Both prints are classic examples of busy print and both create vertical and horizontal lines at the same time. So they are almost always somewhat widening.
So it goes like that: the big scale check/plaid is more widening than small, high contrast is more widening than low contrast, light/warm or very bright prevailing color(s) are more widening than dark/cool/low saturation.
Blue swatch is actually a little bit bigger than the two others.
Plaids which have a lot of clashing colors are more widening than plaids containing shades of the same color or colors that are good match and neutrals.
With plaid you can also have some effects which are more typical for stripes because contrast between two squares in a row could be less than between two squares in a column or vice versa.
There is also one thing that could significantly mitigate widening effect: rotating print 45°. Then we will have diagonals instead of vertical and horizontal lines and with right color scheme the item could be in fact slimming.
Compare this two skirts in similar colorway.
Checks of average to large scale and plaid are also (like stripes) prone to distortion effect, when garment stretches to fit curvy body. This effect is very visible.
It also usually makes darts and seams very visible and so they always draw attention to themselves. E. g. side bust darts get very visible because of that, so no decent designer does that, darts usually moved to the waist, sometimes they could be masked by lapels and pockets.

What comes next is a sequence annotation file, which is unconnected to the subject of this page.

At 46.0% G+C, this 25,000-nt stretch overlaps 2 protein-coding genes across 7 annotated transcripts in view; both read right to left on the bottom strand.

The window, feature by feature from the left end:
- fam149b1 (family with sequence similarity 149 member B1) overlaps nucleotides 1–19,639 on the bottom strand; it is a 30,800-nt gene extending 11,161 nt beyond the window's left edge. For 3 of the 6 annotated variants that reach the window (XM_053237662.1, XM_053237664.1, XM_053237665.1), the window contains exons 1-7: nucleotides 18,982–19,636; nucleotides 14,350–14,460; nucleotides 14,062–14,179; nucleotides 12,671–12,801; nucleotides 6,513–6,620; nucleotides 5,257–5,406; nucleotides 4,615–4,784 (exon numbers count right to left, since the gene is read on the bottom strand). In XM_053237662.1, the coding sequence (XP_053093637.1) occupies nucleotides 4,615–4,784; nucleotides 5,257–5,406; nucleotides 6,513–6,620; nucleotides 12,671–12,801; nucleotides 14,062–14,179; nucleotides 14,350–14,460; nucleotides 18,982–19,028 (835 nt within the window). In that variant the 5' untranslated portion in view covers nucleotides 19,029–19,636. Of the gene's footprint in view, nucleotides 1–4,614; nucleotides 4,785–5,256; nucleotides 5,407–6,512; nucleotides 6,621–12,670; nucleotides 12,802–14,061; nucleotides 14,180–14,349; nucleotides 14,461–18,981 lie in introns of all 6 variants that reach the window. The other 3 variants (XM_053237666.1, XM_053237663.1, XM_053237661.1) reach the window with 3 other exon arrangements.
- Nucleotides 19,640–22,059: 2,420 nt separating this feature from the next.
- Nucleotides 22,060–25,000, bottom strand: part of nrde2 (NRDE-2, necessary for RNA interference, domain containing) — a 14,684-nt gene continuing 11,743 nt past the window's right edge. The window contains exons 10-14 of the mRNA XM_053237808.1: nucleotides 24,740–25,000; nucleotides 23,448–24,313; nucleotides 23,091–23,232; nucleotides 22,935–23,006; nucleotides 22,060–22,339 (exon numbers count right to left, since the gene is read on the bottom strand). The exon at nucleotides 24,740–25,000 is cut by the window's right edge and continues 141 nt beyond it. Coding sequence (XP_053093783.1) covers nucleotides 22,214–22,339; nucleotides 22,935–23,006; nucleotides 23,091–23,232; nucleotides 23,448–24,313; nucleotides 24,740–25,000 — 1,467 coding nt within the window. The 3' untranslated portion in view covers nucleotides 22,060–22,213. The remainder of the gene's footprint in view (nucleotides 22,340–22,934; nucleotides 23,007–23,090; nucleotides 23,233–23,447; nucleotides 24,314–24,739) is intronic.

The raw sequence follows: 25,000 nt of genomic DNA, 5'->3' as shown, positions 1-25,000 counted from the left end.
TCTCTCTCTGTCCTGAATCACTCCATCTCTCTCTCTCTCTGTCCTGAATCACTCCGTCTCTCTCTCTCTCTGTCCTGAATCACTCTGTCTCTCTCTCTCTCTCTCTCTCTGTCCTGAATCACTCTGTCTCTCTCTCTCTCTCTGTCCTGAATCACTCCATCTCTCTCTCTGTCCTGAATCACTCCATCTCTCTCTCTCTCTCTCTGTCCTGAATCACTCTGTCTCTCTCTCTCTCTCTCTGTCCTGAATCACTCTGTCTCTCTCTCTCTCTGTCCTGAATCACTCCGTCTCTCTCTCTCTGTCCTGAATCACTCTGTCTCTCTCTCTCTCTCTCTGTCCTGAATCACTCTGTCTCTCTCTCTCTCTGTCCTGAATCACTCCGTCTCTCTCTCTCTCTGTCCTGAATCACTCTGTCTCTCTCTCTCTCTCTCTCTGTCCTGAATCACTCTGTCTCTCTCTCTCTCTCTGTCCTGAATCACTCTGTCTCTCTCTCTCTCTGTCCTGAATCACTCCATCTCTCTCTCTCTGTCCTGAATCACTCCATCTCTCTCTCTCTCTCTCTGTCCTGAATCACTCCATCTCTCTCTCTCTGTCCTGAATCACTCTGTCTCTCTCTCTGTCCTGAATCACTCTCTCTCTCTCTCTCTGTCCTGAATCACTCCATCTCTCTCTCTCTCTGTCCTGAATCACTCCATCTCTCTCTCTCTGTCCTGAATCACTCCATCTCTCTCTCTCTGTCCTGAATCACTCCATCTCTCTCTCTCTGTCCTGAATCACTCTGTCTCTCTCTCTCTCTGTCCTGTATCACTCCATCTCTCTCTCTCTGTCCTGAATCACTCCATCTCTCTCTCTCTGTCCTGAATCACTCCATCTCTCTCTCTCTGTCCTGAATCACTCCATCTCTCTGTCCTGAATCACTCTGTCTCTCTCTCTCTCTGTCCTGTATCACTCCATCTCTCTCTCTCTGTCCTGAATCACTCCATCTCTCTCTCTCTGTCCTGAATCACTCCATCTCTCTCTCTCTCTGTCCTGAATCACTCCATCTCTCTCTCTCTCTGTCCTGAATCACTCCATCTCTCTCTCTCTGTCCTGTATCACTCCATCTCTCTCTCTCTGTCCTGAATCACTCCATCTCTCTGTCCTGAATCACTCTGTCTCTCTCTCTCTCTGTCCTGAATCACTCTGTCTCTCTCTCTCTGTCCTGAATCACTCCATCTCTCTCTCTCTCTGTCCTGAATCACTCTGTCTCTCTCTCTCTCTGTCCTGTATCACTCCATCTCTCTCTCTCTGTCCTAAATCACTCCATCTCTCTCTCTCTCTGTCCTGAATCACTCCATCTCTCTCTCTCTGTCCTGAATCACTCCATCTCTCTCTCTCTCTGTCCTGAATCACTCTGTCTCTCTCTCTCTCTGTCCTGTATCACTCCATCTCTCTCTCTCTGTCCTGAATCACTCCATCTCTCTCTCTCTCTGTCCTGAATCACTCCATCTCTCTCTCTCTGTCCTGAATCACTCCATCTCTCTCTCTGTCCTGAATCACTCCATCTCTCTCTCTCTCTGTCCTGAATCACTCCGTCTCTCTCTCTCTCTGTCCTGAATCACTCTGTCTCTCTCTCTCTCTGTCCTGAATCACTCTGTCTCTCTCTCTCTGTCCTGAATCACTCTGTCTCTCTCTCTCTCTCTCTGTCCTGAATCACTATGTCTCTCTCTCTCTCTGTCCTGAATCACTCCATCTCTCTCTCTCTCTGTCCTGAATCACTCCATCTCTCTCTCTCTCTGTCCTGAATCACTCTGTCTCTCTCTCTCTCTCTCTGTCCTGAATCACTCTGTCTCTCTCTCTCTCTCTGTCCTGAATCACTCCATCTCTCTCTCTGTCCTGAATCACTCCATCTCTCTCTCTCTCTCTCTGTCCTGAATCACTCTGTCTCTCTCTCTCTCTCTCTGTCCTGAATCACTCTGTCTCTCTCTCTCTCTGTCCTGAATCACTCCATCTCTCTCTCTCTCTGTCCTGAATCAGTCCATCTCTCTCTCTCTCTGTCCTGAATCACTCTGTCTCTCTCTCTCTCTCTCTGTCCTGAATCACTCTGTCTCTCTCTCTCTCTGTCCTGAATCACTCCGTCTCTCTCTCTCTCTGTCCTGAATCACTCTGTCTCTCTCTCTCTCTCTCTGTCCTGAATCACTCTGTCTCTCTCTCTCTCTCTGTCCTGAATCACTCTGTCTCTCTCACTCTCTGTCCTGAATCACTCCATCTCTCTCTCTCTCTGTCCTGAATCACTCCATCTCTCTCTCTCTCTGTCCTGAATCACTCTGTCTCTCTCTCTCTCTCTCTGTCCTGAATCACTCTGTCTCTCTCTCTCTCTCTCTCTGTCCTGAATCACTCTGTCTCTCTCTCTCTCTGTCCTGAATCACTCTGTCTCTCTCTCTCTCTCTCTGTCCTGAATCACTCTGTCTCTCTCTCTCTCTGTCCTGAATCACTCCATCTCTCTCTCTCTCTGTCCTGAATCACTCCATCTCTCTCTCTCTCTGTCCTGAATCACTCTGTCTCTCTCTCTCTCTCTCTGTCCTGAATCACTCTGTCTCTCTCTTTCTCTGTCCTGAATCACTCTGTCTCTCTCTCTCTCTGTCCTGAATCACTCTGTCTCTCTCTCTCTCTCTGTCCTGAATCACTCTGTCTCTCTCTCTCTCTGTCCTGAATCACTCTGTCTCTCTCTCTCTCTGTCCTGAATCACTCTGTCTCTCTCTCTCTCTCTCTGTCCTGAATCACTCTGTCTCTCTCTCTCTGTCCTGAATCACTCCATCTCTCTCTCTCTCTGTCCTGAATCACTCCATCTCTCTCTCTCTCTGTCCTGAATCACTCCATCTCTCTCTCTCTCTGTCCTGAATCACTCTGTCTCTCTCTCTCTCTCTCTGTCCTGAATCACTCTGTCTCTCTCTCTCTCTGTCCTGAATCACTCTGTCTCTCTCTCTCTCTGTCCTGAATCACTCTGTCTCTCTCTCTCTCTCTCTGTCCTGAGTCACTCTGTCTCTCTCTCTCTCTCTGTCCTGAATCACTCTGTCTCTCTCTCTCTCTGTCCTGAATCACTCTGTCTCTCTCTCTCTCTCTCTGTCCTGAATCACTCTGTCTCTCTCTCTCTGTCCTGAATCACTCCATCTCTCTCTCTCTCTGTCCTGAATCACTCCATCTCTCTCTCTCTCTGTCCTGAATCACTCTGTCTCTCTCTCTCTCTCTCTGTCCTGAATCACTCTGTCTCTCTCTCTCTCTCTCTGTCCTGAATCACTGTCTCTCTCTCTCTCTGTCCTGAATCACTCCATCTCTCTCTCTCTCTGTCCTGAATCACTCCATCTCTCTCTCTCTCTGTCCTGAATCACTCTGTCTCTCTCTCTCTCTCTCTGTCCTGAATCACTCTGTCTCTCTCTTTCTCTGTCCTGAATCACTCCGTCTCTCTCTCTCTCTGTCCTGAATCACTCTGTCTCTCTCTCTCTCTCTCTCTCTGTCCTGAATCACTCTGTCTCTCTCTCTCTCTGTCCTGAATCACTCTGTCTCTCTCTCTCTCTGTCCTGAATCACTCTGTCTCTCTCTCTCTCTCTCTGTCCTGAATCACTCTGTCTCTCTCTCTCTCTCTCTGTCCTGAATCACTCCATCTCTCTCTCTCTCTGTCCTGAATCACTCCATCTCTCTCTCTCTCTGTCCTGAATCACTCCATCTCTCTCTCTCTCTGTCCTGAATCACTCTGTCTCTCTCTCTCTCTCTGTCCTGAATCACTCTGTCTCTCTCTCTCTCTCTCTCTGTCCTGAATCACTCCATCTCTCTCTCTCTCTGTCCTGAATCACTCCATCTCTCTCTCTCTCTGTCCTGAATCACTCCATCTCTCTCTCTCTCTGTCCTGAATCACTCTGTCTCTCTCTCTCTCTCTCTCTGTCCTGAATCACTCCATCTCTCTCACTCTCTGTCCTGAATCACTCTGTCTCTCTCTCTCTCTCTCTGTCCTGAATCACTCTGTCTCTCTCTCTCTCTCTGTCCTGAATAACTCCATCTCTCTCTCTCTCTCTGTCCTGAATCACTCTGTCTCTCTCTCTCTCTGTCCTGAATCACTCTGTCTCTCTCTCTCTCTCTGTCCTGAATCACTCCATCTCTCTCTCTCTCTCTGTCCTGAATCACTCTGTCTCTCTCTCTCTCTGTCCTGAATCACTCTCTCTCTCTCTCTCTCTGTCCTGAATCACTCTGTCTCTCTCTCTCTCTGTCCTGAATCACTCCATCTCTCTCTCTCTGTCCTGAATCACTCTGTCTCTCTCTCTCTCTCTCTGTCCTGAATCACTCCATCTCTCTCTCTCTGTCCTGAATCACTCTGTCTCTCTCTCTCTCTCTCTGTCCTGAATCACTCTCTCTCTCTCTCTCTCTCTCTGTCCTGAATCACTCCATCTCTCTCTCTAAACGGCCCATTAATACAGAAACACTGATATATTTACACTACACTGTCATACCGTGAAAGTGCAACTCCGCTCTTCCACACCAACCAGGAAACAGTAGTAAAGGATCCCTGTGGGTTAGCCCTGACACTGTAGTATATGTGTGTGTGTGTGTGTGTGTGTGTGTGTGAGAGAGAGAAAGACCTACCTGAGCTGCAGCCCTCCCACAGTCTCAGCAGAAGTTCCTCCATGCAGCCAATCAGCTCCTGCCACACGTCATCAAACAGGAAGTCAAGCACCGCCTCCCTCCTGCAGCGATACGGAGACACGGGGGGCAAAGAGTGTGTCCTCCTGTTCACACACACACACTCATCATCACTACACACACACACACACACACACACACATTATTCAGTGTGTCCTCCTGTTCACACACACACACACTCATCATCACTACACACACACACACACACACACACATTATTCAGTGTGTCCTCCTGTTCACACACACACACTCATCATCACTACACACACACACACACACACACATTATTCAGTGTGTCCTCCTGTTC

Yokes can make you thighs look wider. So if you are V shaped and you want to balance you shoulders and chest then bright high contrast skirt with yoke is something to look for.
And I really like what Vivienne Westwood does with tartan playing with its direction.
There is one more thing that is very important about this prints, but not really connected to optical illusions: they always create certain associations. Stripes are more or less neutral (of cause there are sailor and seaside holiday theme in them, but it’s not that strong), but plaid and check are laden with associations.
Plaid: Scotland and Ireland, cowboys, working class, school uniforms. So if you want elegance in plaid then cut should be really creative otherwise item will look very casual (nothing wrong with that under right circumstances) or it can make you look like you are trying to cosplay a teenager (and if it’s not intentional and very well done with right doze of irony it looks awful).
Check. It depends on what check. It can be Prince of Wales, or it can be school uniform again.
There is one more interesting effect. Small scale check, especially Prince of Wales check has somewhat smoothing effect on people who have a lot of texture (curly hair, uneven skin etc), but it looks a little odd on people who are ‘smooth’ (strait hair or or hair in accurate large scale waves, smooth skin).
The reason for that is that it creates effect of raw texture, so in comparison skin looks more even.